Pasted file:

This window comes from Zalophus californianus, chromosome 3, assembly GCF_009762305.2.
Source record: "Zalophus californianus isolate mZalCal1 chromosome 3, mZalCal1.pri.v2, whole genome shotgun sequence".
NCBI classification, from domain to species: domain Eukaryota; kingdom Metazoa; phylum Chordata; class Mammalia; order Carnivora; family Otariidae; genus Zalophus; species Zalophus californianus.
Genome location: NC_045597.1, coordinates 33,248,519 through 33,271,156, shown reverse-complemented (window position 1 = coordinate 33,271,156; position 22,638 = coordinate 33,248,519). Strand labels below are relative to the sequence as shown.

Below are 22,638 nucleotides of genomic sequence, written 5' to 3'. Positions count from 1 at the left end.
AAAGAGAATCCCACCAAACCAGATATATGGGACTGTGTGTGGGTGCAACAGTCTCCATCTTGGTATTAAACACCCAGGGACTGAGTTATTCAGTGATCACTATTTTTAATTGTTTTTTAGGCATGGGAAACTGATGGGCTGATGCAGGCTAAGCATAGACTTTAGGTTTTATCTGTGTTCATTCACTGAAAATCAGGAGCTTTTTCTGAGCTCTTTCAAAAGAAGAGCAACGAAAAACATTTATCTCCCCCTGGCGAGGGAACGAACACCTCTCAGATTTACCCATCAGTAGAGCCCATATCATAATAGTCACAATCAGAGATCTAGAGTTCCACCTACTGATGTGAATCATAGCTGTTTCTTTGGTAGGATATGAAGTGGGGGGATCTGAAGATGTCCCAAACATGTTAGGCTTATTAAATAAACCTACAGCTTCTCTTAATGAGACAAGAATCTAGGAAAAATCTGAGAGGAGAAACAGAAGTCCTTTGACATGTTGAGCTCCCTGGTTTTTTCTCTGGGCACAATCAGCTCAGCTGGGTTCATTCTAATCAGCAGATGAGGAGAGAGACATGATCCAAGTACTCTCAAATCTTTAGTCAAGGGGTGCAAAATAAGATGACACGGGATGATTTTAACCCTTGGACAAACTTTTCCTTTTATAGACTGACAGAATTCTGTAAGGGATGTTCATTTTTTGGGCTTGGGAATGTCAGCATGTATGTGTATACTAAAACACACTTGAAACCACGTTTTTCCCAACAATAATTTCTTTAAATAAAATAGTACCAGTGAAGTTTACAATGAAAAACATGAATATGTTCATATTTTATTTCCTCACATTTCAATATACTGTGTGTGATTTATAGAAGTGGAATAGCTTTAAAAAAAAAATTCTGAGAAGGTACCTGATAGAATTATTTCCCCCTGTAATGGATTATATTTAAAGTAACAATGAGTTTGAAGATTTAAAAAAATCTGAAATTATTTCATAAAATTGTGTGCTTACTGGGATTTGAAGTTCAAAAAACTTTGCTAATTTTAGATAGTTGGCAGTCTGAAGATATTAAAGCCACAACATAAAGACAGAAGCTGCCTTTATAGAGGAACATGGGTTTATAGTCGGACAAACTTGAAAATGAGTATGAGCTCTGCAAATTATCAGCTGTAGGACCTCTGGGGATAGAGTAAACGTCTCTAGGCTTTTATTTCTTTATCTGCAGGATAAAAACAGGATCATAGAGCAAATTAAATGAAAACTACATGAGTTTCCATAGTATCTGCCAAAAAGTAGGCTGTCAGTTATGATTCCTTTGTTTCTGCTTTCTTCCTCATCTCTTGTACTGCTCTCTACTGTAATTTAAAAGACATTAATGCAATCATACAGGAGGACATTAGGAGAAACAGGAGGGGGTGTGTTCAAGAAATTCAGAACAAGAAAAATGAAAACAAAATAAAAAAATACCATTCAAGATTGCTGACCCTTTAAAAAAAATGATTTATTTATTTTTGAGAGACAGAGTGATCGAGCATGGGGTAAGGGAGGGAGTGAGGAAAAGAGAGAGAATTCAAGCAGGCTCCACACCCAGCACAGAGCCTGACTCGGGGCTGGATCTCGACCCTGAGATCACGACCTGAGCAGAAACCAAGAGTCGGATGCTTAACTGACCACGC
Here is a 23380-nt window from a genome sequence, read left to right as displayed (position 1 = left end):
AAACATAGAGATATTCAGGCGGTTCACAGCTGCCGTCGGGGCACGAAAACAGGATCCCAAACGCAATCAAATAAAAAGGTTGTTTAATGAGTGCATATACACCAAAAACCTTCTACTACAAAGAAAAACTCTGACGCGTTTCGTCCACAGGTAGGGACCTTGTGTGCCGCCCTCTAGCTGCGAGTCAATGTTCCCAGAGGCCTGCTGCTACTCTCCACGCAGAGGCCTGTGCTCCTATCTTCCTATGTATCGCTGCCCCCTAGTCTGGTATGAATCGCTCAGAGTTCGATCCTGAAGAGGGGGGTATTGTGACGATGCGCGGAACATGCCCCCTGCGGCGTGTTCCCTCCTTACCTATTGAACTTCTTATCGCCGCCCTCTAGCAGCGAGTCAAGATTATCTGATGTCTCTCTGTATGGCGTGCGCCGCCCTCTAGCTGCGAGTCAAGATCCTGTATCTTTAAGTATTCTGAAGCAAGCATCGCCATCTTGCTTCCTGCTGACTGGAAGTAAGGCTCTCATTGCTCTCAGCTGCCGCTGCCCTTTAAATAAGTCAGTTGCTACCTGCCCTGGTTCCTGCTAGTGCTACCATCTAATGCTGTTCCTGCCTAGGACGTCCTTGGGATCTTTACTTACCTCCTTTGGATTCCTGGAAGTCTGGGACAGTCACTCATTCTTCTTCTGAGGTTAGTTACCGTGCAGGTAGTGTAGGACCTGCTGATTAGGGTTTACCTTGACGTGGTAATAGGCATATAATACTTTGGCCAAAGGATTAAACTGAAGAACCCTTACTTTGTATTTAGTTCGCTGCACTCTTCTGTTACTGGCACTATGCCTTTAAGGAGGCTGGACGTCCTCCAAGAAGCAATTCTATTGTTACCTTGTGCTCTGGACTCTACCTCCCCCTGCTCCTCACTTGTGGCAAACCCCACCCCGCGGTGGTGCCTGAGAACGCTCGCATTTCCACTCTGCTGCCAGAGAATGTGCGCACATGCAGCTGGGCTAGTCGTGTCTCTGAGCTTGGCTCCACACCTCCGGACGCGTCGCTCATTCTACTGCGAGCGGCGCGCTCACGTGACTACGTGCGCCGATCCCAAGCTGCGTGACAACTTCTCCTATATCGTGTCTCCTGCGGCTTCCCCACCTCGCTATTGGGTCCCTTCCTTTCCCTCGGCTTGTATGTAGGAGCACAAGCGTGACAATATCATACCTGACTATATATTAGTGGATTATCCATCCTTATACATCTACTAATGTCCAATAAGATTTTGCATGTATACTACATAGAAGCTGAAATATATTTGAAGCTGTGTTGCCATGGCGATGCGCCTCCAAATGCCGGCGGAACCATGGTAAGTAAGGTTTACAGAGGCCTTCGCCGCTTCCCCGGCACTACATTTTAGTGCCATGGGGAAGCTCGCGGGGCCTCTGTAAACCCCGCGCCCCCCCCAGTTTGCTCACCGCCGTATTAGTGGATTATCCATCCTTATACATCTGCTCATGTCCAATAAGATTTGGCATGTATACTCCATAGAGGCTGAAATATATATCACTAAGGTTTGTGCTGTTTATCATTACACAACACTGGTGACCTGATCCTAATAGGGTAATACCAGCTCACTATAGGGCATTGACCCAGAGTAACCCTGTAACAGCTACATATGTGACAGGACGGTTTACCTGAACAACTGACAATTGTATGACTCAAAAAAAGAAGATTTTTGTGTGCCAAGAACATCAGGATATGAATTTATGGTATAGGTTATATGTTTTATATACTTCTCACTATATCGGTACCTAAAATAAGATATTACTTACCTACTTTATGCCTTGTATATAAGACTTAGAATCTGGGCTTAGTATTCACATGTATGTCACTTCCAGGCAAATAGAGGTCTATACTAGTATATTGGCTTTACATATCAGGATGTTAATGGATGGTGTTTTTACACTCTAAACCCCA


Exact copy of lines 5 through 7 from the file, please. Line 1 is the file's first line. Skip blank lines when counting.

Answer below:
Below are 22,638 nucleotides of genomic sequence, written 5' to 3'. Positions count from 1 at the left end.
AAAGAGAATCCCACCAAACCAGATATATGGGACTGTGTGTGGGTGCAACAGTCTCCATCTTGGTATTAAACACCCAGGGACTGAGTTATTCAGTGATCACTATTTTTAATTGTTTTTTAGGCATGGGAAACTGATGGGCTGATGCAGGCTAAGCATAGACTTTAGGTTTTATCTGTGTTCATTCACTGAAAATCAGGAGCTTTTTCTGAGCTCTTTCAAAAGAAGAGCAACGAAAAACATTTATCTCCCCCTGGCGAGGGAACGAACACCTCTCAGATTTACCCATCAGTAGAGCCCATATCATAATAGTCACAATCAGAGATCTAGAGTTCCACCTACTGATGTGAATCATAGCTGTTTCTTTGGTAGGATATGAAGTGGGGGGATCTGAAGATGTCCCAAACATGTTAGGCTTATTAAATAAACCTACAGCTTCTCTTAATGAGACAAGAATCTAGGAAAAATCTGAGAGGAGAAACAGAAGTCCTTTGACATGTTGAGCTCCCTGGTTTTTTCTCTGGGCACAATCAGCTCAGCTGGGTTCATTCTAATCAGCAGATGAGGAGAGAGACATGATCCAAGTACTCTCAAATCTTTAGTCAAGGGGTGCAAAATAAGATGACACGGGATGATTTTAACCCTTGGACAAACTTTTCCTTTTATAGACTGACAGAATTCTGTAAGGGATGTTCATTTTTTGGGCTTGGGAATGTCAGCATGTATGTGTATACTAAAACACACTTGAAACCACGTTTTTCCCAACAATAATTTCTTTAAATAAAATAGTACCAGTGAAGTTTACAATGAAAAACATGAATATGTTCATATTTTATTTCCTCACATTTCAATATACTGTGTGTGATTTATAGAAGTGGAATAGCTTTAAAAAAAAAATTCTGAGAAGGTACCTGATAGAATTATTTCCCCCTGTAATGGATTATATTTAAAGTAACAATGAGTTTGAAGATTTAAAAAAATCTGAAATTATTTCATAAAATTGTGTGCTTACTGGGATTTGAAGTTCAAAAAACTTTGCTAATTTTAGATAGTTGGCAGTCTGAAGATATTAAAGCCACAACATAAAGACAGAAGCTGCCTTTATAGAGGAACATGGGTTTATAGTCGGACAAACTTGAAAATGAGTATGAGCTCTGCAAATTATCAGCTGTAGGACCTCTGGGGATAGAGTAAACGTCTCTAGGCTTTTATTTCTTTATCTGCAGGATAAAAACAGGATCATAGAGCAAATTAAATGAAAACTACATGAGTTTCCATAGTATCTGCCAAAAAGTAGGCTGTCAGTTATGATTCCTTTGTTTCTGCTTTCTTCCTCATCTCTTGTACTGCTCTCTACTGTAATTTAAAAGACATTAATGCAATCATACAGGAGGACATTAGGAGAAACAGGAGGGGGTGTGTTCAAGAAATTCAGAACAAGAAAAATGAAAACAAAATAAAAAAATACCATTCAAGATTGCTGACCCTTTAAAAAAAATGATTTATTTATTTTTGAGAGACAGAGTGATCGAGCATGGGGTAAGGGAGGGAGTGAGGAAAAGAGAGAGAATTCAAGCAGGCTCCACACCCAGCACAGAGCCTGACTCGGGGCTGGATCTCGACCCTGAGATCACGACCTGAGCAGAAACCAAGAGTCGGATGCTTAACTGACCACGC
Here is a 23380-nt window from a genome sequence, read left to right as displayed (position 1 = left end):